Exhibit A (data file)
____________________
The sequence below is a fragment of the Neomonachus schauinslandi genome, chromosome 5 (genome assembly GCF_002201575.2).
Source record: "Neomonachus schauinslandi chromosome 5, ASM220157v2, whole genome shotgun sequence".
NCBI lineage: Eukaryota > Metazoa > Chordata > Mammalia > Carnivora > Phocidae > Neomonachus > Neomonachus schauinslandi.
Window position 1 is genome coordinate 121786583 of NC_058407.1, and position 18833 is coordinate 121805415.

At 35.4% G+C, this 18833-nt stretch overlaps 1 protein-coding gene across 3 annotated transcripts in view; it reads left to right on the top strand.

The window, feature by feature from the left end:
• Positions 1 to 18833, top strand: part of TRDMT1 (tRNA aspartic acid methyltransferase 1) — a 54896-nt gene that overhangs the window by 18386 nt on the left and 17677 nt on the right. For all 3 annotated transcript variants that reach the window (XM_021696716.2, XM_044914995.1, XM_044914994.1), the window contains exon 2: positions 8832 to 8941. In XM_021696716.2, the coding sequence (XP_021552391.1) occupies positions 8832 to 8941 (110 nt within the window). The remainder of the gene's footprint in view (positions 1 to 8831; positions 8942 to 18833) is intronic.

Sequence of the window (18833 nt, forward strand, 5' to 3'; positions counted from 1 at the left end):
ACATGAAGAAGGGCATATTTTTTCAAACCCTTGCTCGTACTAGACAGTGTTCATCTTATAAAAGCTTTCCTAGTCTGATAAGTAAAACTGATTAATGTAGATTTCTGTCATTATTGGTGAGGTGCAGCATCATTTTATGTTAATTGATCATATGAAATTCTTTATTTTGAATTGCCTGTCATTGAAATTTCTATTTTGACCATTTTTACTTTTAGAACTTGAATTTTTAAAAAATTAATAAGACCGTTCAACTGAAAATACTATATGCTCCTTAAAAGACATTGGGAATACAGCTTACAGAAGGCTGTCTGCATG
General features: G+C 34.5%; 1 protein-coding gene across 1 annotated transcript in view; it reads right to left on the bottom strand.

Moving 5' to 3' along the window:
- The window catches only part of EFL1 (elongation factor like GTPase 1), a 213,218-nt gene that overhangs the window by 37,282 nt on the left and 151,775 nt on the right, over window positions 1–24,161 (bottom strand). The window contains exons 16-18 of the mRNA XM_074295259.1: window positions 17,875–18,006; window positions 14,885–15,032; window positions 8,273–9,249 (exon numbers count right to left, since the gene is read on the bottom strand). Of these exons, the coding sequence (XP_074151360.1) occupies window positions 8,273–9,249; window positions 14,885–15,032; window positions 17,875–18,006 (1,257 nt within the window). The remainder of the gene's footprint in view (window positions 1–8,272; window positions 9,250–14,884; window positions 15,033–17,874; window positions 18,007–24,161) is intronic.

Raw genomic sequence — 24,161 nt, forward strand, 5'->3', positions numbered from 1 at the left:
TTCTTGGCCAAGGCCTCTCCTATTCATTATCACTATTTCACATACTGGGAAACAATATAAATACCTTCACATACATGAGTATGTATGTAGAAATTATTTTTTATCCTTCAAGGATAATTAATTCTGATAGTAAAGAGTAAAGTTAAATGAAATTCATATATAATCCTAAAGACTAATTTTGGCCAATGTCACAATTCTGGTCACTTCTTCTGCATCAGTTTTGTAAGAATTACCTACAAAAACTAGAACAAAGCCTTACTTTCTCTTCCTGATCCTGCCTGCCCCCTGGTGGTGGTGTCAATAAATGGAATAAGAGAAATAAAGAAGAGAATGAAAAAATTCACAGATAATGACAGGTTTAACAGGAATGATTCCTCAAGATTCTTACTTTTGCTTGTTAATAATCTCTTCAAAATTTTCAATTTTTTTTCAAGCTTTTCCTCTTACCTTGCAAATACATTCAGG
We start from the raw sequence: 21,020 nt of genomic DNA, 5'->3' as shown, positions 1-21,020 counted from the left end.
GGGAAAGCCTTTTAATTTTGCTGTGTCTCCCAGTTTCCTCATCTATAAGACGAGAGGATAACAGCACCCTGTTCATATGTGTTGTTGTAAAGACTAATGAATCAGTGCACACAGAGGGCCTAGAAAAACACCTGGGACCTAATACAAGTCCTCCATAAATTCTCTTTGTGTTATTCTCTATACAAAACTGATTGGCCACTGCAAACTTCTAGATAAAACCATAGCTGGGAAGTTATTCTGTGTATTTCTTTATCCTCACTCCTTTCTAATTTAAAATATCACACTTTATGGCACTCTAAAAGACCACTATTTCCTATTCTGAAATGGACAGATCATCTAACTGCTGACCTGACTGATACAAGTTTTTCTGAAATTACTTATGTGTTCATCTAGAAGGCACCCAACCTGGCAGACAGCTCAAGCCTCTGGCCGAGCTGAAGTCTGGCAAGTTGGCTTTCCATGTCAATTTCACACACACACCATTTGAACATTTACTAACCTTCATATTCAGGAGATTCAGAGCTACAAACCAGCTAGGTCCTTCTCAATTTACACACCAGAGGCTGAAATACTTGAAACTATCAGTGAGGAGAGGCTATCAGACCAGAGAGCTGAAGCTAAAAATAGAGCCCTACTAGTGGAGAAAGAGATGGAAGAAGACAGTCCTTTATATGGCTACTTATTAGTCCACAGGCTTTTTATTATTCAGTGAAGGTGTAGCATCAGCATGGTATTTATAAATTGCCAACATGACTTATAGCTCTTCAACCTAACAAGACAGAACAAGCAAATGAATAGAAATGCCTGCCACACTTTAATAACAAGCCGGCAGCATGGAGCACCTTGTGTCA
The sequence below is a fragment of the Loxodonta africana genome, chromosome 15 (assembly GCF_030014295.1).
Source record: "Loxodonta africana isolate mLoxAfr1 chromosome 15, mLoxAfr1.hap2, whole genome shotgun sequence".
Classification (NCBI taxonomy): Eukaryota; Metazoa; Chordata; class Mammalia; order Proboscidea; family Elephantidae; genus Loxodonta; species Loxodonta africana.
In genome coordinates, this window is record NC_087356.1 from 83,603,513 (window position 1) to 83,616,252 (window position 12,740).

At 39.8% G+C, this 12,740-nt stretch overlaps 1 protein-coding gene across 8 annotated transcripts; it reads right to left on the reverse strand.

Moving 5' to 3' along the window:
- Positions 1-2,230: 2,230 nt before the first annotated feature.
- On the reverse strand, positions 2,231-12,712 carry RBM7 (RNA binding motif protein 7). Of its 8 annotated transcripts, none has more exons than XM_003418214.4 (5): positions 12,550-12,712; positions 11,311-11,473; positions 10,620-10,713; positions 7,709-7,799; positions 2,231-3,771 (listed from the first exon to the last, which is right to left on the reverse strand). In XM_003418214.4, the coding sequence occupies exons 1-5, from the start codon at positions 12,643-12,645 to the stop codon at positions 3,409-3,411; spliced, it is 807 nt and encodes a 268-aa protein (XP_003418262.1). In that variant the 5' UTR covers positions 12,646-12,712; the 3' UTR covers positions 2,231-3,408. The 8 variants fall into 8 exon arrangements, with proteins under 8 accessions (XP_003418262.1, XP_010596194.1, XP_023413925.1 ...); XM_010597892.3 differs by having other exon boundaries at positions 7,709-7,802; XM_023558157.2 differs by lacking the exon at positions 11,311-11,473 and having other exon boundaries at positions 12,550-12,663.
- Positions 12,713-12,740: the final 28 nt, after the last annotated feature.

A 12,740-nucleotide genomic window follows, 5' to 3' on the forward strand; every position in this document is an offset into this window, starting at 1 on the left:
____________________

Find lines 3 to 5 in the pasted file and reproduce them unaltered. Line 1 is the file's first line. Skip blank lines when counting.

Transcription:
NCBI lineage: Eukaryota > Metazoa > Chordata > Mammalia > Carnivora > Phocidae > Neomonachus > Neomonachus schauinslandi.
Window position 1 is genome coordinate 121786583 of NC_058407.1, and position 18833 is coordinate 121805415.

At 35.4% G+C, this 18833-nt stretch overlaps 1 protein-coding gene across 3 annotated transcripts in view; it reads left to right on the top strand.